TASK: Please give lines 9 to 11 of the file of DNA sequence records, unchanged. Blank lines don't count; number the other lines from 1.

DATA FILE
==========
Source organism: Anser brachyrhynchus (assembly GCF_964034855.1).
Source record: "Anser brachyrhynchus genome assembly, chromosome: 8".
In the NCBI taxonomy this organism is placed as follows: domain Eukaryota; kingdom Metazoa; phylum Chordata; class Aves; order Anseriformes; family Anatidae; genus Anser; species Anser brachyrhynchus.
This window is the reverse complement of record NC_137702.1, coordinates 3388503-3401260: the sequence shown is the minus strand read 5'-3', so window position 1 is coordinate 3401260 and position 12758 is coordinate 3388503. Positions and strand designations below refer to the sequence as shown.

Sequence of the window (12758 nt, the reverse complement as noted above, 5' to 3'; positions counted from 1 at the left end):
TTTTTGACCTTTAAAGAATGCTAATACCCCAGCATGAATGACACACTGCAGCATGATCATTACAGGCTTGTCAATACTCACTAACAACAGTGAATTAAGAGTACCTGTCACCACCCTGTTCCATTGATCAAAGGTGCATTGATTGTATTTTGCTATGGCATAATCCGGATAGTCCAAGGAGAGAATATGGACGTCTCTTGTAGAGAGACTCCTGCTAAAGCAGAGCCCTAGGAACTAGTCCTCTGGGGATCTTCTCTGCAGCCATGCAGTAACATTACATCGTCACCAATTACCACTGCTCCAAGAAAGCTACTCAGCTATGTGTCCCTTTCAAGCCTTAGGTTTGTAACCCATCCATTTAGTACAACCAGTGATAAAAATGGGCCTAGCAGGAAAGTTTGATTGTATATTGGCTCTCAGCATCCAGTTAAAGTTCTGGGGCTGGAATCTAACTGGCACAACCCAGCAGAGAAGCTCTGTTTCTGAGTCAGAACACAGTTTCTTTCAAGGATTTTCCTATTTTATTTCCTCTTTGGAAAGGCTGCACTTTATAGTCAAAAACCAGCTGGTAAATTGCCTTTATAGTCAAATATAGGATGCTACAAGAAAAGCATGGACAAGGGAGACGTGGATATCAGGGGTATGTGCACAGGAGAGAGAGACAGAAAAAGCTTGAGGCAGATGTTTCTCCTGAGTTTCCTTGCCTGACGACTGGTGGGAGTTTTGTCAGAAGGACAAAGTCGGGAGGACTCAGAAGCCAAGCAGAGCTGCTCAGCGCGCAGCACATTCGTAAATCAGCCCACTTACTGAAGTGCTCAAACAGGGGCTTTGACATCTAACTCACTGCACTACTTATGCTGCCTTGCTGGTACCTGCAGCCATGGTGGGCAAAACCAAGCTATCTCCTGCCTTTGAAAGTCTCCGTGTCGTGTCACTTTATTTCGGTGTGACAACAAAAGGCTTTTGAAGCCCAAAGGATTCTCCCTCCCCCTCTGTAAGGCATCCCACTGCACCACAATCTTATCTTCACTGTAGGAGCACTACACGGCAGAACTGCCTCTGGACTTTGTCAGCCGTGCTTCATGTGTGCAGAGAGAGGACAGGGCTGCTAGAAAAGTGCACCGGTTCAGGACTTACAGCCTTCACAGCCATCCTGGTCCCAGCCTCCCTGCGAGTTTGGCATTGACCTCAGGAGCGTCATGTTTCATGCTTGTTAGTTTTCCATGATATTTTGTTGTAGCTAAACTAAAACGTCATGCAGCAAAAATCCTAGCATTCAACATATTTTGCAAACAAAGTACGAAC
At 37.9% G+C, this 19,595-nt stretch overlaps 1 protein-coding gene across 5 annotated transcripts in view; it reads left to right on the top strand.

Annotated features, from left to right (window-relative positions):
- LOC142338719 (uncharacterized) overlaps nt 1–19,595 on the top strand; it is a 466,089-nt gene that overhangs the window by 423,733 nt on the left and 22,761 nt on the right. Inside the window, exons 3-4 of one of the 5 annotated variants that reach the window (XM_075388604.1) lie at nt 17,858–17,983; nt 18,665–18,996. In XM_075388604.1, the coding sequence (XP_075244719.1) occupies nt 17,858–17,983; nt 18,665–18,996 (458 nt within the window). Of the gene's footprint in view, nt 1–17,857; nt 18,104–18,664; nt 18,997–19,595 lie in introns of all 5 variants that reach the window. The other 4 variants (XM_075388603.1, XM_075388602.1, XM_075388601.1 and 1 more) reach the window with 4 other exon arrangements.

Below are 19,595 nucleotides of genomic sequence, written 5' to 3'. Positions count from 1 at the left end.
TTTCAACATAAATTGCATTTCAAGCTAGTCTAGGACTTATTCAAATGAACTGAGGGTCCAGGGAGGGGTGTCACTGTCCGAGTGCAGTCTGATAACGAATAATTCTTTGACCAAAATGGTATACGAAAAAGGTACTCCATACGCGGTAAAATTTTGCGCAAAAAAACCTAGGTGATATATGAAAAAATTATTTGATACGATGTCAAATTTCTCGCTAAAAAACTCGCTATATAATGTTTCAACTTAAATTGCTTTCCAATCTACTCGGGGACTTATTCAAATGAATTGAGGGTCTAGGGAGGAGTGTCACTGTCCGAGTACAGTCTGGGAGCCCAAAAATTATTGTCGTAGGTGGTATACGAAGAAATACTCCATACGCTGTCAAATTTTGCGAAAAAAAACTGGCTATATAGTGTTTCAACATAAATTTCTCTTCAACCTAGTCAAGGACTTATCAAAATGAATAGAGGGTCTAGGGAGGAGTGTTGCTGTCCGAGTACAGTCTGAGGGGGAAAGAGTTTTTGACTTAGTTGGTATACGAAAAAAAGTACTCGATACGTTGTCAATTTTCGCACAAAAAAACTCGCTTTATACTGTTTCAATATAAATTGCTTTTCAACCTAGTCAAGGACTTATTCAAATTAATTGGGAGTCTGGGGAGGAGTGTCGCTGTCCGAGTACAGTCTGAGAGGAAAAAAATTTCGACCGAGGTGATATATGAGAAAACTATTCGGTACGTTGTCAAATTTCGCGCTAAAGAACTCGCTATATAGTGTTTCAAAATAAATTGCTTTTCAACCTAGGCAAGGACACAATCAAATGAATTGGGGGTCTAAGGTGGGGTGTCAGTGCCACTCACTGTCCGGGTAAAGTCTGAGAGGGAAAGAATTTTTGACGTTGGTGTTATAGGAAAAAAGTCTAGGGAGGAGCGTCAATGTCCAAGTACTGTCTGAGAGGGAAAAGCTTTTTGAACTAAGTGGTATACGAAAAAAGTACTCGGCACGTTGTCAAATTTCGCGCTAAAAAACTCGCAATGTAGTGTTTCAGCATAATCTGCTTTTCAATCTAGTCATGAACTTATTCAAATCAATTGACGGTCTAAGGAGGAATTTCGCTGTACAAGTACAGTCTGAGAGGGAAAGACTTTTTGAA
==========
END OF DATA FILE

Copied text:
- LOC142338719 (uncharacterized) overlaps nt 1–19,595 on the top strand; it is a 466,089-nt gene that overhangs the window by 423,733 nt on the left and 22,761 nt on the right. Inside the window, exons 3-4 of one of the 5 annotated variants that reach the window (XM_075388604.1) lie at nt 17,858–17,983; nt 18,665–18,996. In XM_075388604.1, the coding sequence (XP_075244719.1) occupies nt 17,858–17,983; nt 18,665–18,996 (458 nt within the window). Of the gene's footprint in view, nt 1–17,857; nt 18,104–18,664; nt 18,997–19,595 lie in introns of all 5 variants that reach the window. The other 4 variants (XM_075388603.1, XM_075388602.1, XM_075388601.1 and 1 more) reach the window with 4 other exon arrangements.

Below are 19,595 nucleotides of genomic sequence, written 5' to 3'. Positions count from 1 at the left end.
TTTCAACATAAATTGCATTTCAAGCTAGTCTAGGACTTATTCAAATGAACTGAGGGTCCAGGGAGGGGTGTCACTGTCCGAGTGCAGTCTGATAACGAATAATTCTTTGACCAAAATGGTATACGAAAAAGGTACTCCATACGCGGTAAAATTTTGCGCAAAAAAACCTAGGTGATATATGAAAAAATTATTTGATACGATGTCAAATTTCTCGCTAAAAAACTCGCTATATAATGTTTCAACTTAAATTGCTTTCCAATCTACTCGGGGACTTATTCAAATGAATTGAGGGTCTAGGGAGGAGTGTCACTGTCCGAGTACAGTCTGGGAGCCCAAAAATTATTGTCGTAGGTGGTATACGAAGAAATACTCCATACGCTGTCAAATTTTGCGAAAAAAAACTGGCTATATAGTGTTTCAACATAAATTTCTCTTCAACCTAGTCAAGGACTTATCAAAATGAATAGAGGGTCTAGGGAGGAGTGTTGCTGTCCGAGTACAGTCTGAGGGGGAAAGAGTTTTTGACTTAGTTGGTATACGAAAAAAAGTACTCGATACGTTGTCAATTTTCGCACAAAAAAACTCGCTTTATACTGTTTCAATATAAATTGCTTTTCAACCTAGTCAAGGACTTATTCAAATTAATTGGGAGTCTGGGGAGGAGTGTCGCTGTCCGAGTACAGTCTGAGAGGAAAAAAATTTCGACCGAGGTGATATATGAGAAAACTATTCGGTACGTTGTCAAATTTCGCGCTAAAGAACTCGCTATATAGTGTTTCAAAATAAATTGCTTTTCAACCTAGGCAAGGACACAATCAAATGAATTGGGGGTCTAAGGTGGGGTGTCAGTGCCACTCACTGTCCGGGTAAAGTCTGAGAGGGAAAGAATTTTTGACGTTGGTGTTATAGGAAAAAAGTCTAGGGAGGAGCGTCAATGTCCAAGTACTGTCTGAGAGGGAAAAGCTTTTTGAACTAAGTGGTATACGAAAAAAGTACTCGGCACGTTGTCAAATTTCGCGCTAAAAAACTCGCAATGTAGTGTTTCAGCATAATCTGCTTTTCAATCTAGTCATGAACTTATTCAAATCAATTGACGGTCTAAGGAGGAATTTCGCTGTACAAGTACAGTCTGAGAGGGAAAGACTTTTTGAA